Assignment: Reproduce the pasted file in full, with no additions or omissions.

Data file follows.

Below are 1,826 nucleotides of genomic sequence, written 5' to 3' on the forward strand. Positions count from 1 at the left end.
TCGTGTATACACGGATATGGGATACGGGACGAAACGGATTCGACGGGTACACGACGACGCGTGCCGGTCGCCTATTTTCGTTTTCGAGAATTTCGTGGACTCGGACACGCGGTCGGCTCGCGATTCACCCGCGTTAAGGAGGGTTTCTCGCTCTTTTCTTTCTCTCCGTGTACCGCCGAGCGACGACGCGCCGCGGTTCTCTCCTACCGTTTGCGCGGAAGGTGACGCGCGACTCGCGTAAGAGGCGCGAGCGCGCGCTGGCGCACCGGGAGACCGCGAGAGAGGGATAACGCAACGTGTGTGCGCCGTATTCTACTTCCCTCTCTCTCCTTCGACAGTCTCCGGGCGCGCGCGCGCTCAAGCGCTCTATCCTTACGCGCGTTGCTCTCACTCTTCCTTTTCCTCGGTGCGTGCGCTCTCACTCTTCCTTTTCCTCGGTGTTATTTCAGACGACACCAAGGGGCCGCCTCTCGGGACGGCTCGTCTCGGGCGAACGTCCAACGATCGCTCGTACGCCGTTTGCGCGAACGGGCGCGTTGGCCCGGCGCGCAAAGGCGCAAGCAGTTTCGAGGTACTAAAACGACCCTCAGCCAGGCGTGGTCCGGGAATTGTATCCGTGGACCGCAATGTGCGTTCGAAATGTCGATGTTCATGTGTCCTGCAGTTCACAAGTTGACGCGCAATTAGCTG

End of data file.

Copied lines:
Below are 1,826 nucleotides of genomic sequence, written 5' to 3' on the forward strand. Positions count from 1 at the left end.
TCGTGTATACACGGATATGGGATACGGGACGAAACGGATTCGACGGGTACACGACGACGCGTGCCGGTCGCCTATTTTCGTTTTCGAGAATTTCGTGGACTCGGACACGCGGTCGGCTCGCGATTCACCCGCGTTAAGGAGGGTTTCTCGCTCTTTTCTTTCTCTCCGTGTACCGCCGAGCGACGACGCGCCGCGGTTCTCTCCTACCGTTTGCGCGGAAGGTGACGCGCGACTCGCGTAAGAGGCGCGAGCGCGCGCTGGCGCACCGGGAGACCGCGAGAGAGGGATAACGCAACGTGTGTGCGCCGTATTCTACTTCCCTCTCTCTCCTTCGACAGTCTCCGGGCGCGCGCGCGCTCAAGCGCTCTATCCTTACGCGCGTTGCTCTCACTCTTCCTTTTCCTCGGTGCGTGCGCTCTCACTCTTCCTTTTCCTCGGTGTTATTTCAGACGACACCAAGGGGCCGCCTCTCGGGACGGCTCGTCTCGGGCGAACGTCCAACGATCGCTCGTACGCCGTTTGCGCGAACGGGCGCGTTGGCCCGGCGCGCAAAGGCGCAAGCAGTTTCGAGGTACTAAAACGACCCTCAGCCAGGCGTGGTCCGGGAATTGTATCCGTGGACCGCAATGTGCGTTCGAAATGTCGATGTTCATGTGTCCTGCAGTTCACAAGTTGACGCGCAATTAGCTG